By Soma Banerjee @somaet
Executive Director – Energy & Infrastructure, CII
Oil producers in West Asia and some non-OPEC countries who had begun recovering some of their lost fortunes since June 2017 as crude oil prices moved northwards steadily, may need to rework their strategies if the latest IEA estimates are anything to go by.
In just three months to November, US crude output increased by a colossal 846 kb/d, and will soon overtake that of Saudi Arabia. By the end of this year, it might also overtake Russia to become the global leader. All the indicators that suggest continued fast growth in the US are in perfect alignment; rising prices leading, after a few months, to more drilling, more completions, more production, and more hedging.
But the game has just begun, because this is not one of simple demand and supply. This is more about strategy and geopolitics. A high and steady increase in crude prices is almost a must for Saudi Arabia which has decided to divest 5% of its crown jewel Saudi Aramco, the national oil company. Billed to be the biggest globally, this IPO is set to rake in $100 billion for the oil nation at a given valuation of $2 trillion, according to media reports. Any change in crude pricing estimates or assumptions could affect the calculations for this IPO. What’s more, Russia and China are also hoping to take a plunge in this mega-IPO.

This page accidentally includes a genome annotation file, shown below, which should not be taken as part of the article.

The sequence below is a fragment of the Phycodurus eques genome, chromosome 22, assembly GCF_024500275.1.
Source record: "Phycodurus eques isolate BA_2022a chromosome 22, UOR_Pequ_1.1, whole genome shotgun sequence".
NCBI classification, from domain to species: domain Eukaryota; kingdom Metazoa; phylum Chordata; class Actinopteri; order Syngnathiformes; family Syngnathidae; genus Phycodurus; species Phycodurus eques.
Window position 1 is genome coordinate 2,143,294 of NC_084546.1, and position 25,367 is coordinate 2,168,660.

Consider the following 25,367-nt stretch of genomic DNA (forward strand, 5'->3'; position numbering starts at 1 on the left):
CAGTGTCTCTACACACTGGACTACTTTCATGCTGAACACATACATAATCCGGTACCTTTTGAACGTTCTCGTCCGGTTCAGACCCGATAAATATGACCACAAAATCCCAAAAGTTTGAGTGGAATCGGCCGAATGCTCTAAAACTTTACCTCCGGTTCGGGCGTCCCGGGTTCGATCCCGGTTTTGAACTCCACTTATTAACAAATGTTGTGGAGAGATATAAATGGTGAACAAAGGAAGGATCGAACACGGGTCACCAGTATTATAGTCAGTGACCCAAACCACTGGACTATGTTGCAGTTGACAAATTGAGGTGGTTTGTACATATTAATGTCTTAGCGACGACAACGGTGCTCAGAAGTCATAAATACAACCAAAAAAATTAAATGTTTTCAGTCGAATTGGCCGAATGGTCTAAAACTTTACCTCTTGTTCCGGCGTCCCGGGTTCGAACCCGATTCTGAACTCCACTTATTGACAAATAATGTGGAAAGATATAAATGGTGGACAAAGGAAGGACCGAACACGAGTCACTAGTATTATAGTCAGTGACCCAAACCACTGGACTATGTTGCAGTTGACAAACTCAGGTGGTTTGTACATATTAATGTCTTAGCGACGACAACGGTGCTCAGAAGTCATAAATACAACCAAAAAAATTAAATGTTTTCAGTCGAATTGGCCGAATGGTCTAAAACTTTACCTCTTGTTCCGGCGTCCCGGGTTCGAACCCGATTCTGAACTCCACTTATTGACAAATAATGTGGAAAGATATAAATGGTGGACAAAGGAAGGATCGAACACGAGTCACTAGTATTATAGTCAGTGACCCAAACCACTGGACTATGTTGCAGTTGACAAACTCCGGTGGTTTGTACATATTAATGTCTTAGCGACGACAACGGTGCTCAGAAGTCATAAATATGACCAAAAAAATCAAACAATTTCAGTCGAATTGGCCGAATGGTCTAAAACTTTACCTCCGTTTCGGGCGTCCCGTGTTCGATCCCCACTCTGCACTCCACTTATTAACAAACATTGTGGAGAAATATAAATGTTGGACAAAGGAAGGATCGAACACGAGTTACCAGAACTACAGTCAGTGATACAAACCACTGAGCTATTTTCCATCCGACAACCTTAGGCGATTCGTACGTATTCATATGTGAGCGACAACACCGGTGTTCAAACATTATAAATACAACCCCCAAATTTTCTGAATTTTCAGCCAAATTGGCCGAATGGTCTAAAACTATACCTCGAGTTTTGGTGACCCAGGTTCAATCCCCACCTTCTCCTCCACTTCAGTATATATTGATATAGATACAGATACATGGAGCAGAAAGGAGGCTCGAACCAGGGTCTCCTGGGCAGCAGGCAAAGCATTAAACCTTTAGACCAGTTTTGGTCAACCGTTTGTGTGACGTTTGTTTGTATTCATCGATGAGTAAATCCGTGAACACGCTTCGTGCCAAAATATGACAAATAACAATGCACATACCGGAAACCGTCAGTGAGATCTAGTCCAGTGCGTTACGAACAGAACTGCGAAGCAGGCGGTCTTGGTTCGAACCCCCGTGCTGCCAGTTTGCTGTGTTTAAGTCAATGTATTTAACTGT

India, which is on a tightrope walk, will hope for US shale to change the tide, as high crude prices will adversely impact the current account deficit and fiscal deficit it needs to hold on to.
The IEA says the situation in early-2018 is reminiscent of the first wave of US shale growth that, riding the tide of high oil prices in the early years of this decade, made big gains in terms of market share, and eventually in 2014 forced a historic change of policy by leading producers.
The question today is what strategy leading oil producers will take now. The world today is different from 2014 in many ways. While it is more fractured geo-politically, with volatile political risks embedded in every bilateral relation, dependencies of some nations that are not so well-endowed with resources have only increased due to the galloping demand. The stakes involved in the shale versus crude oil battle are far greater in 2018, and so are the risks.
For one, Russia and some non-OPEC countries aligning to cut supplies and thus push up prices have led to a steady uptick in oil prices, which has impacted the economic math of countries like India, which imports close to 80% of its energy requirement, while US producers have begun pumping up their volumes, contributing significantly to the global inventory mix.
The first signs of the sobering effect has shown up on global crude oil price indices, and the punters are reassessing their positions.